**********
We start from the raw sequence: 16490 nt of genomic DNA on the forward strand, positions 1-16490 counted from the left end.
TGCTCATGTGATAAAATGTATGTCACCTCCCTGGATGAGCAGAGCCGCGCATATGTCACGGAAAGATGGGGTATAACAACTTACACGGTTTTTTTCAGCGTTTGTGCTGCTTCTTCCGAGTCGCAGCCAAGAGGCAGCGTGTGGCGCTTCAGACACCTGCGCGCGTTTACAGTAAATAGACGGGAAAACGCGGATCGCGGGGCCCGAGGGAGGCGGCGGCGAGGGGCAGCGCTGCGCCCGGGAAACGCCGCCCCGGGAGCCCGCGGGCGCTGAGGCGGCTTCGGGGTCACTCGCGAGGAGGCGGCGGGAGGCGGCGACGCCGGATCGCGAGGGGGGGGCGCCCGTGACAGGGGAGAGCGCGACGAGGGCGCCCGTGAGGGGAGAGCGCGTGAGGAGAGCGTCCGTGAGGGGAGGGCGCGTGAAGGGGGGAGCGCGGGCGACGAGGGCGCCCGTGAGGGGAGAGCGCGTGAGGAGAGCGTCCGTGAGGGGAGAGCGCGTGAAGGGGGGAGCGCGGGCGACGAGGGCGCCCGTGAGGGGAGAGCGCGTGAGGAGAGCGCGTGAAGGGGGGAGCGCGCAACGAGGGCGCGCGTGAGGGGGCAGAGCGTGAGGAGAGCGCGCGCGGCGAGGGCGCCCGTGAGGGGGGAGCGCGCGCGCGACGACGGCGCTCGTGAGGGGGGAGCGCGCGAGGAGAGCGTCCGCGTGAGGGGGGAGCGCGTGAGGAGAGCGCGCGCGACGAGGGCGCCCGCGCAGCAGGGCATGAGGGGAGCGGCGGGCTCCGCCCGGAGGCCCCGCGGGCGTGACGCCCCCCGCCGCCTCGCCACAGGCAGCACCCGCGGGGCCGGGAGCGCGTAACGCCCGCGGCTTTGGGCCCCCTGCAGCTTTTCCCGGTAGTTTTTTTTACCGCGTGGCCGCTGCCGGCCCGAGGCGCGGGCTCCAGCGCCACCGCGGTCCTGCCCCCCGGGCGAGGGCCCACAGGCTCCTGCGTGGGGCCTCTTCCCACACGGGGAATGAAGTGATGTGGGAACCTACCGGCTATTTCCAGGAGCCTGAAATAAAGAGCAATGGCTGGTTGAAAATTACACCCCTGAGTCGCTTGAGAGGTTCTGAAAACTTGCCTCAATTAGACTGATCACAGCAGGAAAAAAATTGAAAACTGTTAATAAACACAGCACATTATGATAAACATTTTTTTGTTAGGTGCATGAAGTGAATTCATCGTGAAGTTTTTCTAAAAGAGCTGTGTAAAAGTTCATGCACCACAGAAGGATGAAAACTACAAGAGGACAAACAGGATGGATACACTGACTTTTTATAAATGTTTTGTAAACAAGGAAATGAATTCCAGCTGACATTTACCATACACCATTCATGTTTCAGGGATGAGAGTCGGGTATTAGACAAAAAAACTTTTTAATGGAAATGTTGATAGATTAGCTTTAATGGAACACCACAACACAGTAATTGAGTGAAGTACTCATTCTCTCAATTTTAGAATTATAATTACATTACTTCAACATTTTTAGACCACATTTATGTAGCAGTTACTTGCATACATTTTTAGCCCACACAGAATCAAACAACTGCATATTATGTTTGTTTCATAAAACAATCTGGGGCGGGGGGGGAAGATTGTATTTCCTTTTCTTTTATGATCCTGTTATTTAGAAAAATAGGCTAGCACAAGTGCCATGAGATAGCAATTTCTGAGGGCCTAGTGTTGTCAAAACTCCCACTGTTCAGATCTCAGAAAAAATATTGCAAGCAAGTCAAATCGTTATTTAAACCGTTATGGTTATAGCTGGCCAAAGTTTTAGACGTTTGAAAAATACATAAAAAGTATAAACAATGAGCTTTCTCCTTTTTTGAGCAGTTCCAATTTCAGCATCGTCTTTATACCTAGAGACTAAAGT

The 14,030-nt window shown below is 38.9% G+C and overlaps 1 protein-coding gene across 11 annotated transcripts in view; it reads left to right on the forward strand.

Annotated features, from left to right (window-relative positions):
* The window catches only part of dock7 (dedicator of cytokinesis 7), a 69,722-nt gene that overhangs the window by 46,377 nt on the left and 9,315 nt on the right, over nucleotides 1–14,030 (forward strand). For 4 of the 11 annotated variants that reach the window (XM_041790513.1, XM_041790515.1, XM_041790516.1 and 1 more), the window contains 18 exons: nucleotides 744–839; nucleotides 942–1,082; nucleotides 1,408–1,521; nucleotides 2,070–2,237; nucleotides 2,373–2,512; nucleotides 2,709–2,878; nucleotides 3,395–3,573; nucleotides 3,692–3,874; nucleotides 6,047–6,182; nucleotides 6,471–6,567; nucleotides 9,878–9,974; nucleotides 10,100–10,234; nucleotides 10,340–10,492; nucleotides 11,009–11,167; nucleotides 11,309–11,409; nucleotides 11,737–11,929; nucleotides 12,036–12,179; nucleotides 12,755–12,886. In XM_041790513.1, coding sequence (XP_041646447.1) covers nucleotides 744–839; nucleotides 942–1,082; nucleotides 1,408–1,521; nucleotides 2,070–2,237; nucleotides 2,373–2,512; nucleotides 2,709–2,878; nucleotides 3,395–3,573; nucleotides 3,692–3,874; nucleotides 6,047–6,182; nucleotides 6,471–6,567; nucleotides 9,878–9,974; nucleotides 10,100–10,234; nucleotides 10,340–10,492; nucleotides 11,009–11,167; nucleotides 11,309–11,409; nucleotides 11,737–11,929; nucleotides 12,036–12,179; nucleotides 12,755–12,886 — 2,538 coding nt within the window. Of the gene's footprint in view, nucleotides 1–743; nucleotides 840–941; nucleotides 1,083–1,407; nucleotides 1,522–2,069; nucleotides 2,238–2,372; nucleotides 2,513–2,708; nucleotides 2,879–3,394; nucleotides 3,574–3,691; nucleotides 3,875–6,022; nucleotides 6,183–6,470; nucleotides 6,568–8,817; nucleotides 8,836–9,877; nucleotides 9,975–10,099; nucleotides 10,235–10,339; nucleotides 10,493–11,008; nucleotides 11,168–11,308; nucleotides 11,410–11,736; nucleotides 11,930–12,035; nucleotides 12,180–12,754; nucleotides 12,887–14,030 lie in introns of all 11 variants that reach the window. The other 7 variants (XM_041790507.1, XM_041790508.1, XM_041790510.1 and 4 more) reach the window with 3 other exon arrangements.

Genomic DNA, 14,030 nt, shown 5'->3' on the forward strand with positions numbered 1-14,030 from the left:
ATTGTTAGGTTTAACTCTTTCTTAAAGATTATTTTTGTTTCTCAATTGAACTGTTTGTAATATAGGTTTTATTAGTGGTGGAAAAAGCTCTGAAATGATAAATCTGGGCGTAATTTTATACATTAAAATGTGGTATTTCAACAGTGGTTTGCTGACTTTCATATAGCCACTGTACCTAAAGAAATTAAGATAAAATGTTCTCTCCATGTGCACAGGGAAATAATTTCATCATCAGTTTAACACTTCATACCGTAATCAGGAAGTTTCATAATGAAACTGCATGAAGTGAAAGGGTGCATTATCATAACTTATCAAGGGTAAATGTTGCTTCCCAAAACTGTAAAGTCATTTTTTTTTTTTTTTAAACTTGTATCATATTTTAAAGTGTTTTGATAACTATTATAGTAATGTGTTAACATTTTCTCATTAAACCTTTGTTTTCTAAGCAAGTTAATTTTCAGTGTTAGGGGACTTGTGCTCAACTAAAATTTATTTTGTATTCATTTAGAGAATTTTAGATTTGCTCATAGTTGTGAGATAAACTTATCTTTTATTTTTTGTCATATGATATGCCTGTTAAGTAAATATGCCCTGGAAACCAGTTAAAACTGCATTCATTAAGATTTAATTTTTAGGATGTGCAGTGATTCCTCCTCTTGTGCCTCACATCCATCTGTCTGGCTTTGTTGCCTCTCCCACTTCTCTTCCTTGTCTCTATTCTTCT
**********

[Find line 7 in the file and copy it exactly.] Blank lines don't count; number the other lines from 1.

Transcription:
ATTGTTAGGTTTAACTCTTTCTTAAAGATTATTTTTGTTTCTCAATTGAACTGTTTGTAATATAGGTTTTATTAGTGGTGGAAAAAGCTCTGAAATGATAAATCTGGGCGTAATTTTATACATTAAAATGTGGTATTTCAACAGTGGTTTGCTGACTTTCATATAGCCACTGTACCTAAAGAAATTAAGATAAAATGTTCTCTCCATGTGCACAGGGAAATAATTTCATCATCAGTTTAACACTTCATACCGTAATCAGGAAGTTTCATAATGAAACTGCATGAAGTGAAAGGGTGCATTATCATAACTTATCAAGGGTAAATGTTGCTTCCCAAAACTGTAAAGTCATTTTTTTTTTTTTTTAAACTTGTATCATATTTTAAAGTGTTTTGATAACTATTATAGTAATGTGTTAACATTTTCTCATTAAACCTTTGTTTTCTAAGCAAGTTAATTTTCAGTGTTAGGGGACTTGTGCTCAACTAAAATTTATTTTGTATTCATTTAGAGAATTTTAGATTTGCTCATAGTTGTGAGATAAACTTATCTTTTATTTTTTGTCATATGATATGCCTGTTAAGTAAATATGCCCTGGAAACCAGTTAAAACTGCATTCATTAAGATTTAATTTTTAGGATGTGCAGTGATTCCTCCTCTTGTGCCTCACATCCATCTGTCTGGCTTTGTTGCCTCTCCCACTTCTCTTCCTTGTCTCTATTCTTCT